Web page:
CONGRATULATIONS! To Dr Hollis on her tenure & promotion!

Posted by on Jun 12, 2019 in Uncategorized

Dr. Leah P. Hollis was advanced to associate professor at Morgan State University, a Carnegie Class Research 2 University. With three books on workplace bullying, and over 20 peer reviewed articles specifically on workplace bullying, Dr. Hollis is a leader in research on workplace bullying in American higher education. This fall she has a hectic schedule with a commitment to Duke University Medical School for a keynote speech. Also, she will give a talk on masculinity and workplace bullying in Havana, Cuba. Her future work will examine diversity issues and workplace bullying, along with health issues and workplace bullying. CONGRATULATIONS! Dr. Leah...

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Miami University & Metropolitan State

Posted by on Mar 18, 2019 in bullying, Discrimination, workplace bullying

Dr. Hollis was out again this winter spreading the word about workplace bullying in higher education. First, she visited Miami University in Oxford, Ohio. Her two day trip included a training for the School of Education, and the second day she participated on a panel for the Psychology Department. This March 2019, Dr. Hollis visited Metropolitan State in St. Paul, MN. Her keynote talk for the faculty reflected on how workplace bullying hurts diversity. She also gave some solutions on how leaders can stamp out abusive bullying behaviors. If you would like Dr. Hollis to visit your campus, contact us directly. Time is overdue to STOP! workplace bullying on...

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Don’t Let A Bully Rob You Of Good Health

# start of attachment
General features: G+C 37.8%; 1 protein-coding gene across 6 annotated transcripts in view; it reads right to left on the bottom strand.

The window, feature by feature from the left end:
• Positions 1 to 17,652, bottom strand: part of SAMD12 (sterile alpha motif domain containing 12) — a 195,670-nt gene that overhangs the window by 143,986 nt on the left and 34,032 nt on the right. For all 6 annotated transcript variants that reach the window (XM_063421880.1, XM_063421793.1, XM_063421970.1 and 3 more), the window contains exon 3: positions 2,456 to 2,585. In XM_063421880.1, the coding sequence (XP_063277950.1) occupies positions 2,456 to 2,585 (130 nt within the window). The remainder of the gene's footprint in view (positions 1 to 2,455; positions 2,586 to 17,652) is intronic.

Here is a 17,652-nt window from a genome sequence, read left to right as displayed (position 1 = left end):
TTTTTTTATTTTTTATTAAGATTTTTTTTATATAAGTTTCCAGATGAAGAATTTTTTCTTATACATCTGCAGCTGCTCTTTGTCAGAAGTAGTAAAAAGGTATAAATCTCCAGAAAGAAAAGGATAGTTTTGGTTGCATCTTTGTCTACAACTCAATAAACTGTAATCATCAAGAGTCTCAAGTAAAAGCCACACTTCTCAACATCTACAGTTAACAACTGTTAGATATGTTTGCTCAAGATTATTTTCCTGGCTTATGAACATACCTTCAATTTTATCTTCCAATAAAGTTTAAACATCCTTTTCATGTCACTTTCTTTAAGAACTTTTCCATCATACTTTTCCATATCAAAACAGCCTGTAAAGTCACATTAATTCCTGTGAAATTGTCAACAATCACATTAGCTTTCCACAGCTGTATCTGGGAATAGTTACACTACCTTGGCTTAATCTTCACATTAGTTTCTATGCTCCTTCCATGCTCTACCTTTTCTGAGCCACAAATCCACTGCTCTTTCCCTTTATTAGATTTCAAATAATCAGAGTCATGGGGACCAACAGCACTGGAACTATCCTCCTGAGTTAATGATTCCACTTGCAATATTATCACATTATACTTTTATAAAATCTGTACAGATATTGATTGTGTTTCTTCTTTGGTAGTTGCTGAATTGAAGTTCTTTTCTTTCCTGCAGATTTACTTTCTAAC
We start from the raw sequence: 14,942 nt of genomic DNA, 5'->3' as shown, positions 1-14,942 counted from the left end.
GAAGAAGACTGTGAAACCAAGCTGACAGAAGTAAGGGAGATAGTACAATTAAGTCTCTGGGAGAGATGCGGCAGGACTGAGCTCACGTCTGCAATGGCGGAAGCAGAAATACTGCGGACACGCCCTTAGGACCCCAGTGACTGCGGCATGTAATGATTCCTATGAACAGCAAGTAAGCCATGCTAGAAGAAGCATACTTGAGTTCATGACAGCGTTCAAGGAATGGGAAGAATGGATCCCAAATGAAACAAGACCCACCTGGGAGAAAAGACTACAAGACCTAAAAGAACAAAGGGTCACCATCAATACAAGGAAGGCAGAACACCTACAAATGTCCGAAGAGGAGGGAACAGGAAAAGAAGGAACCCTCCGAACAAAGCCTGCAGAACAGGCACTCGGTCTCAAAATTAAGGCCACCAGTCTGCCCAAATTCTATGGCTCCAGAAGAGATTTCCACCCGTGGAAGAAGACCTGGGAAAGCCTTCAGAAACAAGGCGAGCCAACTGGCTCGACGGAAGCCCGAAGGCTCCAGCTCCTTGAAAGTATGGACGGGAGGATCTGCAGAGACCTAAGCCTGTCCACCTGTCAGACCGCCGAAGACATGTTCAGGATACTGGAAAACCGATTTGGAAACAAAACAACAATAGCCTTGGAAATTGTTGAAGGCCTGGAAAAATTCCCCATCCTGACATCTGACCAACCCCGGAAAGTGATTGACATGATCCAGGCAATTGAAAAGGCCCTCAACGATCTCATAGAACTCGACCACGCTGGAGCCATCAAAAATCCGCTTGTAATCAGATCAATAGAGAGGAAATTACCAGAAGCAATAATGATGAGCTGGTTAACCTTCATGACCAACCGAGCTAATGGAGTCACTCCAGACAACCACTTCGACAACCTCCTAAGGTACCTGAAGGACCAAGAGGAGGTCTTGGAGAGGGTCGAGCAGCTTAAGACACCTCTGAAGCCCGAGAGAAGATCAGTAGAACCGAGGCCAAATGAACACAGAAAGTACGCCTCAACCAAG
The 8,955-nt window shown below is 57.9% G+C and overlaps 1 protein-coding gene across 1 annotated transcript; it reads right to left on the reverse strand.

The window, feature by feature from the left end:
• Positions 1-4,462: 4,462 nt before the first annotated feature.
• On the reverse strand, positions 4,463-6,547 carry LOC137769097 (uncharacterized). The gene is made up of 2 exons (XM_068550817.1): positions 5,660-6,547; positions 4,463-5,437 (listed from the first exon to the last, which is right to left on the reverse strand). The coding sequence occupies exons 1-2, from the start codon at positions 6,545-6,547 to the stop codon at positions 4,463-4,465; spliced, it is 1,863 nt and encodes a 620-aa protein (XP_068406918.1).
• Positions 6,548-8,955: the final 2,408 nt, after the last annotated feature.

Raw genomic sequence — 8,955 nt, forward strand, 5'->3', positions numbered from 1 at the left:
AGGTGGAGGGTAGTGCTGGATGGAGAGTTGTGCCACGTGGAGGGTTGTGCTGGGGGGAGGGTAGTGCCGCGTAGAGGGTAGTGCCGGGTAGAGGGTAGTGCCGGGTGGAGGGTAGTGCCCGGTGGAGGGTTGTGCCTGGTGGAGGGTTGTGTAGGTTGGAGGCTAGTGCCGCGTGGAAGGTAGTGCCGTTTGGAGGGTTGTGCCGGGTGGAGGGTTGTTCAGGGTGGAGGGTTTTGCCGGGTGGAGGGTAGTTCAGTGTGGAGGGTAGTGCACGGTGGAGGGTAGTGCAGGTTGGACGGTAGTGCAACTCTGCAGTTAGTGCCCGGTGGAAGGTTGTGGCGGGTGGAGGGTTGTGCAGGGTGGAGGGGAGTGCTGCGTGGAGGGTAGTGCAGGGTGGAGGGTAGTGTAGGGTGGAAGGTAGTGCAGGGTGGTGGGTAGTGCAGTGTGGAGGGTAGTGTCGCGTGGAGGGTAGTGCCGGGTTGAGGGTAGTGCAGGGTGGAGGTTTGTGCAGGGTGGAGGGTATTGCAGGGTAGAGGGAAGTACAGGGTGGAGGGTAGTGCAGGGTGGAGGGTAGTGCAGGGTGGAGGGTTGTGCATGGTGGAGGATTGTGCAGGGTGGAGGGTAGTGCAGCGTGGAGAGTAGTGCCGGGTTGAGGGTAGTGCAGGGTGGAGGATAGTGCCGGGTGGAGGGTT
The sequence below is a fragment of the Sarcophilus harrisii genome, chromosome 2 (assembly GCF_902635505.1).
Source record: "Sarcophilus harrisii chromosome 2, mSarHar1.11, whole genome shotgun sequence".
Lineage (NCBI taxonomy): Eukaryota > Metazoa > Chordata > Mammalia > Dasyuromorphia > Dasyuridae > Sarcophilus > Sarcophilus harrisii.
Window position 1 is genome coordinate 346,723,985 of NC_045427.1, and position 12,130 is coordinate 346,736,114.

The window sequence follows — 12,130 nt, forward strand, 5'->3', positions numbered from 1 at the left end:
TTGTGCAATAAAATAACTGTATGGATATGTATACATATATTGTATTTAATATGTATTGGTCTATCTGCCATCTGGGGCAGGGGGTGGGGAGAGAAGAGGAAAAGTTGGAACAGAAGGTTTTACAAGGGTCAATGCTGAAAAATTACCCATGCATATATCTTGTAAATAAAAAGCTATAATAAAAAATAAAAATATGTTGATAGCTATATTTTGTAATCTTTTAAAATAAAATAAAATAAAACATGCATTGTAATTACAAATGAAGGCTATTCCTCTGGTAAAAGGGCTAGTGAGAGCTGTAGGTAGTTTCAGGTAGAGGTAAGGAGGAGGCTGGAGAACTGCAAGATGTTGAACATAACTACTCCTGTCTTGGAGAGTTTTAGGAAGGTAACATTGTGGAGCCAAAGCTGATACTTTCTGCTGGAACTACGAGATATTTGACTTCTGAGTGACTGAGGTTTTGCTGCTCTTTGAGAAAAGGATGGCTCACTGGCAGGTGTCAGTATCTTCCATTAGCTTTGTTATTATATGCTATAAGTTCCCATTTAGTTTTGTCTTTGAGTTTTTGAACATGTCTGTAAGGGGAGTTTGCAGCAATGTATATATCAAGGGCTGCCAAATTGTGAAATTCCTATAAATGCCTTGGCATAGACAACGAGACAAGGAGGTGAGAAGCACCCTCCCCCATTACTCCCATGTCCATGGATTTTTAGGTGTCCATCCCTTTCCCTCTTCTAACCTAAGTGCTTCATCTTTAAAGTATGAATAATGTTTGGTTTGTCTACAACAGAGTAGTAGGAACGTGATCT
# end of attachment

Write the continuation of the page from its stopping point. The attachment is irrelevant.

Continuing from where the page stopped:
Posted by on Dec 20, 2018 in bullying

Don’t Let A Bully Rob You Of Good Health Don’t Let A Bully Rob You Of Good Health Don’t Let A Bully Rob You Of Good Health Julius knows he has been bullied since his arrival on the job. While Julius was a stand out during the interview and the search committee liked him, his boss is jealous that he earned his masters at Penn. Julius threw a wonderful party for his mother’s retirement. Julius was even quoted in the news. No matter how Julius succeeded, his boss turned up his nose. On most days, Julius was either strategizing on how to avoid the boss or working diligently to add to his resume and plot his departure At least once a week Julius was yelled at in open meetings. He found his office locked. No one would answer his questions and he soon found himself isolated on the job. He had a few buddies from his last job who were advising him to just get out. Nonetheless, the bullying at work was beyond a distraction. Julius returned to his old habit of smoking. He also realized that at least twice a week, he turned to over- the-counter sleep aids. Though he was once a healthy young man, while he toiled under the boss’s jealousy, Julius turned to comfort foods more often. Hamburgers and French fries with a nice beer was his favorite. He watched more television and fought off some depression. While his work didn’t suffer, Julius’ health did. Like most people who work in stressful situation, Julius found that his health was declining. What used to be a simple walk around the block, turned into a tortuous event. Julius’s comfort food choices led to cholesterol issues during his physical. He had even gained 25 pounds and had to buy new clothes. While his work didn’t suffer, his health did. In reflection, Julius realized he indulged in all his bad habits as stress relievers from work. He realized he needed to return to simple things to cut his health risk. 1. Walking – any walking whether around the gym or around the mall can help burn off the stress hormone cortisol that is released into your system during stressful situations 2. Have a support system who can listen to you ( hopefully while you are walking). Talking out the situation can help relieve stress. 3. Consider your options with the job. How long do you REALLY have to stay? Network with colleagues to find a healthier work environment. 4. Recognize that the bullying will not stop without an intervention. Unless leadership intervenes to deal with Julius’ boss, or the boss leaves, the boss will continue. 5. Sometimes the boss who is a bully is insecure. Instead of supporting or recognizing great talent, the boss abuses staff members like Julius. 6.  Dealing with stress is difficult. Forgive yourself for those questionable habits and try to return to healthy habits Though Julius...